Chapter 1. The Book of the Birth of Jesus Christ
1. The book of the birth of Jesus Christ, the son of David, the son of Abraham.
The first words said in Matthew are “The book of the birth of Jesus Christ.” 1
In the original Greek, the very first word of the New Testament is Βίβλος (Biblos). meaning “Book.” Let us pause to ask, “What is meant by the term ‘book’? What is the universal or “internal sense” of this word?”
In the literal sense, a book is a collection of printed pages, bound together, and enclosed between covers that serve to protect the contents. More figuratively, we sometimes speak about our “book of life”; it is the record of our lives, containing everything we have ever done, thought, felt, loved and intended. In brief, it is really our essential self, our fundamental nature. So the term book in scripture represents much more than a physical book; it stands for every moment of our lives, what we have thought, what we have felt, and especially what our true motives have been — in short, the entire, interior content of our life. In other words, “the book of our life” is our true nature. 2
So, we are about to read a book — not just any book — but a book about the inmost states of a person’s life; it’s a book about motives and intentions; it’s about someone’s true character. And in this case, as the first verse clearly states, it’s a book about Jesus Christ.
Taken literally, this book will tell us about the external facts of Jesus’ life: His ancestry, His birth, His life, His death, and His resurrection. And as we read at a more spiritual level, we come to see that this book is about Jesus’ inner life — the revelation of His true character. This is the internal sense; it is the sense beyond and within the letter of scripture. It’s not just about external words and deeds; it’s about the thoughts and feelings within those words and deeds — the loving intentions that gave rise to everything that Jesus said and did.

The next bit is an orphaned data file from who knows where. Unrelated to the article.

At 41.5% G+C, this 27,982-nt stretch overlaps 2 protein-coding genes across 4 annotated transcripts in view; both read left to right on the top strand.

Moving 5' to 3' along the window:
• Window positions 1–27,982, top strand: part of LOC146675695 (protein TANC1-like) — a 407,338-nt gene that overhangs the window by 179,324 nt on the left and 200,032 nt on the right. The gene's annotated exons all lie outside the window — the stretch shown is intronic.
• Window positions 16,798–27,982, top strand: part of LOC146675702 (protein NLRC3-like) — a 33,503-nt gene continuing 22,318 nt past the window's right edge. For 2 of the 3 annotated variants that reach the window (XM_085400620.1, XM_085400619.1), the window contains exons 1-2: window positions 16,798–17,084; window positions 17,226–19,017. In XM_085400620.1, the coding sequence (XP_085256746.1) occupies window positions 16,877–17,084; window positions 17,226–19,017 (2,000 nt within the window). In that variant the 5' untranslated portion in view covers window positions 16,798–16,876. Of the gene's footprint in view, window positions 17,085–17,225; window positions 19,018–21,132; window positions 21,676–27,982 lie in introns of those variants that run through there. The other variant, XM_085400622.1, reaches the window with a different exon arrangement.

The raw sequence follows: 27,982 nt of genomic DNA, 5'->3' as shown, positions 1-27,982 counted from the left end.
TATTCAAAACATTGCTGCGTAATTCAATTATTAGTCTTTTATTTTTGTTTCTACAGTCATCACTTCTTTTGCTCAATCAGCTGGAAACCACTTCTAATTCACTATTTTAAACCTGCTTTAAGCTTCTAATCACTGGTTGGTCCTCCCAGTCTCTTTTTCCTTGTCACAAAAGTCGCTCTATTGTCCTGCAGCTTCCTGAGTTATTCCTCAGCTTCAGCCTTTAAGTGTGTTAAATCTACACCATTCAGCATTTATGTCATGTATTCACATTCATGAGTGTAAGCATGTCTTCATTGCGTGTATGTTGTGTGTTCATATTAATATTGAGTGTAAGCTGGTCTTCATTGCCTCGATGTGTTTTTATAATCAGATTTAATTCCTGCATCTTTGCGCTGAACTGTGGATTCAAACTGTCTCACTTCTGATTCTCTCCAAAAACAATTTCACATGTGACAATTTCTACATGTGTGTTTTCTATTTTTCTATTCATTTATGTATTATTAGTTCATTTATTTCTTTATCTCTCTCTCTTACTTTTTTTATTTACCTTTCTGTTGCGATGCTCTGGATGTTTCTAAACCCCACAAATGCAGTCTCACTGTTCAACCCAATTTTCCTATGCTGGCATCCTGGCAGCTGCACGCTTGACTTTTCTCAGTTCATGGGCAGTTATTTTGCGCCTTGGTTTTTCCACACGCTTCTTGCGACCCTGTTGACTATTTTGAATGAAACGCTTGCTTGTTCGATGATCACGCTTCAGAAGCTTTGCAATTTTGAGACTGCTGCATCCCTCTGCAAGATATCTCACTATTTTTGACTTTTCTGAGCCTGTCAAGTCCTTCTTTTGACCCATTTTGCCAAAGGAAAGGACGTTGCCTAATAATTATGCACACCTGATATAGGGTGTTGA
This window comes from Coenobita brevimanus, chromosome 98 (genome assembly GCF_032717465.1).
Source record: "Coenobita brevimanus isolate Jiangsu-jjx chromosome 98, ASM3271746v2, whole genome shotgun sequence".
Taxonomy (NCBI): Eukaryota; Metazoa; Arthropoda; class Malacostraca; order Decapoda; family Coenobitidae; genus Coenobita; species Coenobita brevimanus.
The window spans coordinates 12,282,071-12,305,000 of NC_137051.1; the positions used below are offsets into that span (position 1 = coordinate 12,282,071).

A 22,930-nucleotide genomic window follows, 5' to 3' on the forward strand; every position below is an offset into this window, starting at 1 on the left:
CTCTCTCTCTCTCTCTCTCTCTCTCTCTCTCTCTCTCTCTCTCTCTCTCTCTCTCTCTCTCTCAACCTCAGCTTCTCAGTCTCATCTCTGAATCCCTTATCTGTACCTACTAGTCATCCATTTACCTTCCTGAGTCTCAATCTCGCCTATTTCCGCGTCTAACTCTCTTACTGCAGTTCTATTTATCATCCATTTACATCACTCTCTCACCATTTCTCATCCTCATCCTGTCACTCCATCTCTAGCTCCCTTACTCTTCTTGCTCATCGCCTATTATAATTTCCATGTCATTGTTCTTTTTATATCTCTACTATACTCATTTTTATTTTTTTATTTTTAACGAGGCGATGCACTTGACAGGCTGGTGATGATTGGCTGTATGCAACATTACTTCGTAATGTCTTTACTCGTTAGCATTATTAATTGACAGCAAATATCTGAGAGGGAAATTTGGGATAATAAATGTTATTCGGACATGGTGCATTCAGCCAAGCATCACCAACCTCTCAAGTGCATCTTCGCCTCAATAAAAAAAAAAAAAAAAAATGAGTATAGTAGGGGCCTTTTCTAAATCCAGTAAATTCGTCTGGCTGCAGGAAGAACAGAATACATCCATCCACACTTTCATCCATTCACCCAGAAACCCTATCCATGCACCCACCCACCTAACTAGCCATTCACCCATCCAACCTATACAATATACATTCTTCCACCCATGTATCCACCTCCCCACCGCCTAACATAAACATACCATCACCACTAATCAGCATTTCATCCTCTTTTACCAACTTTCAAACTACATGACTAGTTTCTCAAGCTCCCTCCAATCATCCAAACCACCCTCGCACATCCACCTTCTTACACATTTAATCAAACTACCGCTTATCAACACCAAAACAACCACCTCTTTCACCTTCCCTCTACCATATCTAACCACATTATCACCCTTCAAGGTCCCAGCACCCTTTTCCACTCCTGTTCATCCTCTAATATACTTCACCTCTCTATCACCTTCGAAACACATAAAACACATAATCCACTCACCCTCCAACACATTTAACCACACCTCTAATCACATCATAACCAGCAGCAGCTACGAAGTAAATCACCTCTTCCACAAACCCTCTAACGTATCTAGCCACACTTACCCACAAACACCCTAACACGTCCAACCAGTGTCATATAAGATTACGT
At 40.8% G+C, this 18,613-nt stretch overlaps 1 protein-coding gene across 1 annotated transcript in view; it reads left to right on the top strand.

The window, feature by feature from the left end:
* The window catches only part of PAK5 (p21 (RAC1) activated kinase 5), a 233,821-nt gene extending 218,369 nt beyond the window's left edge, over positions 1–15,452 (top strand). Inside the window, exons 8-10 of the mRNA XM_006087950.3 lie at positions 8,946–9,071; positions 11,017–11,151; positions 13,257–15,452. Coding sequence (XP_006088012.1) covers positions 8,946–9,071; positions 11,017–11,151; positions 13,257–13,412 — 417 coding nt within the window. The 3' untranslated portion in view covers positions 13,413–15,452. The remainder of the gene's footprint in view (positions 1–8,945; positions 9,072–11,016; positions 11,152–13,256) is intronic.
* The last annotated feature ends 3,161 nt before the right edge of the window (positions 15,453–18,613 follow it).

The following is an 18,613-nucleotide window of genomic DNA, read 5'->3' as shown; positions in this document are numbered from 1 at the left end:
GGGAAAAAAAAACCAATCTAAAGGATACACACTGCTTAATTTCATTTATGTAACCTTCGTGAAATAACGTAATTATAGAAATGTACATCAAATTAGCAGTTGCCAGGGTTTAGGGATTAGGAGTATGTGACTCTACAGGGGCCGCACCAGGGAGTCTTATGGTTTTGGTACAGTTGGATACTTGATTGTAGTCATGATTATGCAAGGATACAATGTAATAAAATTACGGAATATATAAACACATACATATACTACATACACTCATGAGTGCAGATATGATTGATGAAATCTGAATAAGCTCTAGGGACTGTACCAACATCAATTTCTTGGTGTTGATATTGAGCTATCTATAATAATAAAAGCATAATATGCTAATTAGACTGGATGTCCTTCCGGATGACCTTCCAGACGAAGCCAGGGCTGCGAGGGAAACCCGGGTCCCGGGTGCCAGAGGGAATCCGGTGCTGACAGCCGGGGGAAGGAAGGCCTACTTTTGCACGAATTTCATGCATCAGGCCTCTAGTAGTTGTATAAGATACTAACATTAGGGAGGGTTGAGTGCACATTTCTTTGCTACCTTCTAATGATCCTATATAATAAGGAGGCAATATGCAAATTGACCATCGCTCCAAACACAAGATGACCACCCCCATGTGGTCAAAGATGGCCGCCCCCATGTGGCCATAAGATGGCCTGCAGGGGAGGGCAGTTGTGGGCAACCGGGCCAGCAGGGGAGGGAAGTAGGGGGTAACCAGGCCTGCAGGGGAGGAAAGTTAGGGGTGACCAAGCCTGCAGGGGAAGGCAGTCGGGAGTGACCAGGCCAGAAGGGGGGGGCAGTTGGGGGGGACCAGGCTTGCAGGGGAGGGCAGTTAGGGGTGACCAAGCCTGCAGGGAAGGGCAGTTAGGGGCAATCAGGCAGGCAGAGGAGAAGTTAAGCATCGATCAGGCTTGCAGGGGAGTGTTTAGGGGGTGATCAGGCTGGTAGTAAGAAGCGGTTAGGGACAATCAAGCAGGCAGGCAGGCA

As we study the internal sense of the events surrounding the life of Jesus, we begin to realize that the story of Jesus’ life parallels our own. We come to see that the gospel is not only a story about God’s coming to earth in the name and form of Jesus Christ; it is also a story about how God is “born” in each of us, “crucified” in each of us, and “rises again” in each of us. In other words, the gospels are not just about Jesus — although His story is crucially important; it’s about how God incarnates within each of us, how love and wisdom can take on flesh and blood within each of us, and how each of us can experience a new birth into spiritual life. It’s a wonderful, complex story not only about the temptations we must face, but also about the possibility of resurrections to new life in every moment.
In other words, the wonderful story about how God came to earth as Jesus Christ, was born in Bethlehem, grew up in Nazareth, performed miracles in Galilee, was crucified in Jerusalem and rose again is our story as well. It discloses the way God secretly fashions a new nature within each of us according to our willingness to live according to His will.
It should be noted, however, that spiritual development does not take place suddenly. It is a gradual process which takes place within every individual to the extent that a person strives to overcome tendencies towards self-will and self-absorption. Rather than being “reborn” in a moment, people who are regenerating are being born again and again as they enter ever higher levels of spiritual consciousness. These successive “births” are wondrously illustrated in the opening verses of Matthew where we read about the the “birth” or, as it is also translated, about the “generation” of Jesus Christ.